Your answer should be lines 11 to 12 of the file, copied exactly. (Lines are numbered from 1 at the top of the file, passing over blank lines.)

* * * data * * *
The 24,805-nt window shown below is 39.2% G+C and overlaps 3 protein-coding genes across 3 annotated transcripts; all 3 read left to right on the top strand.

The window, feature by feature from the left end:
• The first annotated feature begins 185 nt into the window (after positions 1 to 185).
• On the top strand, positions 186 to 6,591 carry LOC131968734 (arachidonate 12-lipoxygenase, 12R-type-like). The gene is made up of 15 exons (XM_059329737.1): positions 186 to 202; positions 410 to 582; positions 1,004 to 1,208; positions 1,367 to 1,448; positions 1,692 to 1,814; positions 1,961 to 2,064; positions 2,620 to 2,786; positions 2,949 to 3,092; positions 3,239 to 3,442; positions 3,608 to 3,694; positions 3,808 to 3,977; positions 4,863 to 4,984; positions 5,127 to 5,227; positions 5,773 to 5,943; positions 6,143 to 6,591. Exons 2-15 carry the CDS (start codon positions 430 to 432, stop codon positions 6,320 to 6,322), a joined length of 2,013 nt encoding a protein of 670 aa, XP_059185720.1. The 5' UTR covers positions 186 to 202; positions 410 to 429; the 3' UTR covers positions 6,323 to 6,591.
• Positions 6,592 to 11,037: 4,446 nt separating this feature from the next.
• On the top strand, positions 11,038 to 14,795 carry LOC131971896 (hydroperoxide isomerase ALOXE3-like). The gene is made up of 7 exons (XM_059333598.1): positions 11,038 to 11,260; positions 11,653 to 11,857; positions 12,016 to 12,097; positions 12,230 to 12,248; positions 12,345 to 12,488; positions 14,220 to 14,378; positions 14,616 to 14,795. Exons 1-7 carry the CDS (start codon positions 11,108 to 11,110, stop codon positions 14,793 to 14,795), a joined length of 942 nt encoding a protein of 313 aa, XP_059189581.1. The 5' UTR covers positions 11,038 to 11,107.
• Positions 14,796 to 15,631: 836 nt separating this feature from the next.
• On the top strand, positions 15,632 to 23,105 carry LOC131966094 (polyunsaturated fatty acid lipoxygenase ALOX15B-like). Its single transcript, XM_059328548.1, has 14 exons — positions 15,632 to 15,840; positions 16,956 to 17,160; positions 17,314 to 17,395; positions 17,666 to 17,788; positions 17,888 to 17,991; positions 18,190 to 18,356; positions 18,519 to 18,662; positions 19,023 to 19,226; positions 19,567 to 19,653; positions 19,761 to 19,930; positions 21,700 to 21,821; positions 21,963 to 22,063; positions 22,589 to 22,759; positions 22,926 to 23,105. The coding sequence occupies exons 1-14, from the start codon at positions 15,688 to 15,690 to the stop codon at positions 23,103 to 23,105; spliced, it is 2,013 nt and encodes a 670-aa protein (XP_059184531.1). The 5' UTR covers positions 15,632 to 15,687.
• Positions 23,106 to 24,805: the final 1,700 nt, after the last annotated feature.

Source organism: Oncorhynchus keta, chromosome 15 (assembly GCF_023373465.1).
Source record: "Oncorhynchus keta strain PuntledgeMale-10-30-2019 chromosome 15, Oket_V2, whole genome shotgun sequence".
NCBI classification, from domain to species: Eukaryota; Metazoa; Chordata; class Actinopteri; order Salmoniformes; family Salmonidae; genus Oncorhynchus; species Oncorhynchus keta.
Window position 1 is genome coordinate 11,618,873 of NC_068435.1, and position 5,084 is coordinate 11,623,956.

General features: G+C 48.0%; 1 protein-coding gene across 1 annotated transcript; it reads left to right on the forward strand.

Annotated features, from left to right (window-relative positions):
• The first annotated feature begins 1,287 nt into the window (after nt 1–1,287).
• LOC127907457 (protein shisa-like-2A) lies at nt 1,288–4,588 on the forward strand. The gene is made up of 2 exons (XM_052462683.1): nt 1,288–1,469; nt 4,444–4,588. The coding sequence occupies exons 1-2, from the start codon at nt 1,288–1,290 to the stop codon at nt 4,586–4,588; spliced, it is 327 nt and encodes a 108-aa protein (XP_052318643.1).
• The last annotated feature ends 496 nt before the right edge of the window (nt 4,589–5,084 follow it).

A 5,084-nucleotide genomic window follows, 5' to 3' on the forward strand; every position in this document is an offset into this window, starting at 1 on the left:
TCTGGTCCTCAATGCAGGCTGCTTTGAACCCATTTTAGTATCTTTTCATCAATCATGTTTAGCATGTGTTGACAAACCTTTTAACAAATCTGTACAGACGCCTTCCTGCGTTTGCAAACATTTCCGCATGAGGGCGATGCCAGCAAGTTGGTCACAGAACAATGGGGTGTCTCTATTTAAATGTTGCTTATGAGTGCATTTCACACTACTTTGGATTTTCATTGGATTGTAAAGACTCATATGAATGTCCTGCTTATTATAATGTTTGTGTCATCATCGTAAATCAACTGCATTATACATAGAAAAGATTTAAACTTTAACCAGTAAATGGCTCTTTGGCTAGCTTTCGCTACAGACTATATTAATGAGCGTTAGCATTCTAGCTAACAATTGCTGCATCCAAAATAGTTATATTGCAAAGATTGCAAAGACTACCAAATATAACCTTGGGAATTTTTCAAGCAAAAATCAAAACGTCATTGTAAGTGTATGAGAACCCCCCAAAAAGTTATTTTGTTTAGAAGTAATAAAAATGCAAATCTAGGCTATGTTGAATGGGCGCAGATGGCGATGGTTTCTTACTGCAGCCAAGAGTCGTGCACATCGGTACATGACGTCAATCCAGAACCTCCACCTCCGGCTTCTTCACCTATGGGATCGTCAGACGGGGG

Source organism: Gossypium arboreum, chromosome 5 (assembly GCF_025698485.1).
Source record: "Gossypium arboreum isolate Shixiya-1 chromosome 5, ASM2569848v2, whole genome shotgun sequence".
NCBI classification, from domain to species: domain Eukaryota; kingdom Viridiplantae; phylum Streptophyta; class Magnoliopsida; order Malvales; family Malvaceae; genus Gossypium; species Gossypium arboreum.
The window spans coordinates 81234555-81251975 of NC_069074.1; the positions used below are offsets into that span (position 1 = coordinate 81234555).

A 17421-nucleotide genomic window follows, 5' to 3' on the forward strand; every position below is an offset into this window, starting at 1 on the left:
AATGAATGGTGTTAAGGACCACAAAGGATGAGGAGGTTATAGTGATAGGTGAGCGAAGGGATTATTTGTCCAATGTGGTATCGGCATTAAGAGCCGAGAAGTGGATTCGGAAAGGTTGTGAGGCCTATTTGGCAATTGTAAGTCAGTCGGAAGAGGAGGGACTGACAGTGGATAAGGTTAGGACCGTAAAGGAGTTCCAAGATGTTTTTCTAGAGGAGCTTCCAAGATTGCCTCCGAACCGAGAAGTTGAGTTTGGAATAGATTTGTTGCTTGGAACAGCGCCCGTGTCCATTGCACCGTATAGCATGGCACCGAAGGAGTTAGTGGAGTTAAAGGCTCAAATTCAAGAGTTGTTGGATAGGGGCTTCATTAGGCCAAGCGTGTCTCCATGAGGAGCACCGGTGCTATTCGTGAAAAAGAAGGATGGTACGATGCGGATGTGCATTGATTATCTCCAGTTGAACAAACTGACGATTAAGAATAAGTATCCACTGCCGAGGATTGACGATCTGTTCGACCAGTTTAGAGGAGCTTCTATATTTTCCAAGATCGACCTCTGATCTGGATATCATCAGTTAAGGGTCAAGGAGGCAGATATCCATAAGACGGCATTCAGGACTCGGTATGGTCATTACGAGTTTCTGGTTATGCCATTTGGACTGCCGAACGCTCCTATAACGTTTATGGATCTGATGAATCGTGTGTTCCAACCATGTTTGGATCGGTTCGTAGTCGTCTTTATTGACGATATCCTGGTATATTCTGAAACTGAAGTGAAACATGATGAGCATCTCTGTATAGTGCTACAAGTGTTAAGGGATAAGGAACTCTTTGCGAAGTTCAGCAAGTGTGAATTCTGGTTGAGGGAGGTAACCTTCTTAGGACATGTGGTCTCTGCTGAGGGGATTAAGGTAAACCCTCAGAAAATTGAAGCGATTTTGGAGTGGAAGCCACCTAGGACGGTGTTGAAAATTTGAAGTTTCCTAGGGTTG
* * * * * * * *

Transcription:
Source record: "Oncorhynchus keta strain PuntledgeMale-10-30-2019 chromosome 15, Oket_V2, whole genome shotgun sequence".
NCBI classification, from domain to species: Eukaryota; Metazoa; Chordata; class Actinopteri; order Salmoniformes; family Salmonidae; genus Oncorhynchus; species Oncorhynchus keta.